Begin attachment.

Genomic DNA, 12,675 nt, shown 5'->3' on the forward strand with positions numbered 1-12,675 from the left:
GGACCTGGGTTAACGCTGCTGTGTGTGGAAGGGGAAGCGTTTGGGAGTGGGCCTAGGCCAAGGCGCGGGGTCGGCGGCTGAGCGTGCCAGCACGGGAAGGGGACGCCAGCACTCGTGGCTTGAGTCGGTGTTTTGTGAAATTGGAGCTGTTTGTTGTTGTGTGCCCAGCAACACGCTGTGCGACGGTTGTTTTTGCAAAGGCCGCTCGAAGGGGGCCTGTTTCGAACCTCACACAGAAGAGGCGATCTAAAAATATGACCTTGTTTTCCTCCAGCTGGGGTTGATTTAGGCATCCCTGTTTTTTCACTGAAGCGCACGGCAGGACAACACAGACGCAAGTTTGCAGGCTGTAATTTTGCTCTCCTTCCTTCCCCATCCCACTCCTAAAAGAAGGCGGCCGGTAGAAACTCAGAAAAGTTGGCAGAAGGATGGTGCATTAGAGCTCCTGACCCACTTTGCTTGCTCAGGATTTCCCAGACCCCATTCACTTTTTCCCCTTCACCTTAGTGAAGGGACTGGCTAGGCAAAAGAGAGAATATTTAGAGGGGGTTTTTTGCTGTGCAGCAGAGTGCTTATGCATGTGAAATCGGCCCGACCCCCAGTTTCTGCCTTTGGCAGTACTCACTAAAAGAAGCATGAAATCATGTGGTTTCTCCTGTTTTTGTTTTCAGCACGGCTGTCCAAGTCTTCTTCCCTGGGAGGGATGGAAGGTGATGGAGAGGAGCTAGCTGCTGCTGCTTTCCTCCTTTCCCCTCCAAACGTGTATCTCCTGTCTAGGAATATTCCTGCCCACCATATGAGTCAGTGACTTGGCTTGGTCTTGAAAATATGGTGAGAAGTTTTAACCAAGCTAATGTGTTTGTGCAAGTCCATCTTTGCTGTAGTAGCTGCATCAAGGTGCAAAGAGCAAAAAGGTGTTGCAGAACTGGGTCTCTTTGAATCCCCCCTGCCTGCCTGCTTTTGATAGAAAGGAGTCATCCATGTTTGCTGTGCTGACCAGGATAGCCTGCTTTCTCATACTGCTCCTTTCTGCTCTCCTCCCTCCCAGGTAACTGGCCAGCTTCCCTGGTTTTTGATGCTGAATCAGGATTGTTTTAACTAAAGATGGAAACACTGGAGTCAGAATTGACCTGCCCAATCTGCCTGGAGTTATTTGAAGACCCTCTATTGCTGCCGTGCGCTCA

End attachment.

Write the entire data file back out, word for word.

Genomic DNA, 12,675 nt, shown 5'->3' on the forward strand with positions numbered 1-12,675 from the left:
GGACCTGGGTTAACGCTGCTGTGTGTGGAAGGGGAAGCGTTTGGGAGTGGGCCTAGGCCAAGGCGCGGGGTCGGCGGCTGAGCGTGCCAGCACGGGAAGGGGACGCCAGCACTCGTGGCTTGAGTCGGTGTTTTGTGAAATTGGAGCTGTTTGTTGTTGTGTGCCCAGCAACACGCTGTGCGACGGTTGTTTTTGCAAAGGCCGCTCGAAGGGGGCCTGTTTCGAACCTCACACAGAAGAGGCGATCTAAAAATATGACCTTGTTTTCCTCCAGCTGGGGTTGATTTAGGCATCCCTGTTTTTTCACTGAAGCGCACGGCAGGACAACACAGACGCAAGTTTGCAGGCTGTAATTTTGCTCTCCTTCCTTCCCCATCCCACTCCTAAAAGAAGGCGGCCGGTAGAAACTCAGAAAAGTTGGCAGAAGGATGGTGCATTAGAGCTCCTGACCCACTTTGCTTGCTCAGGATTTCCCAGACCCCATTCACTTTTTCCCCTTCACCTTAGTGAAGGGACTGGCTAGGCAAAAGAGAGAATATTTAGAGGGGGTTTTTTGCTGTGCAGCAGAGTGCTTATGCATGTGAAATCGGCCCGACCCCCAGTTTCTGCCTTTGGCAGTACTCACTAAAAGAAGCATGAAATCATGTGGTTTCTCCTGTTTTTGTTTTCAGCACGGCTGTCCAAGTCTTCTTCCCTGGGAGGGATGGAAGGTGATGGAGAGGAGCTAGCTGCTGCTGCTTTCCTCCTTTCCCCTCCAAACGTGTATCTCCTGTCTAGGAATATTCCTGCCCACCATATGAGTCAGTGACTTGGCTTGGTCTTGAAAATATGGTGAGAAGTTTTAACCAAGCTAATGTGTTTGTGCAAGTCCATCTTTGCTGTAGTAGCTGCATCAAGGTGCAAAGAGCAAAAAGGTGTTGCAGAACTGGGTCTCTTTGAATCCCCCCTGCCTGCCTGCTTTTGATAGAAAGGAGTCATCCATGTTTGCTGTGCTGACCAGGATAGCCTGCTTTCTCATACTGCTCCTTTCTGCTCTCCTCCCTCCCAGGTAACTGGCCAGCTTCCCTGGTTTTTGATGCTGAATCAGGATTGTTTTAACTAAAGATGGAAACACTGGAGTCAGAATTGACCTGCCCAATCTGCCTGGAGTTATTTGAAGACCCTCTATTGCTGCCGTGCGCTCA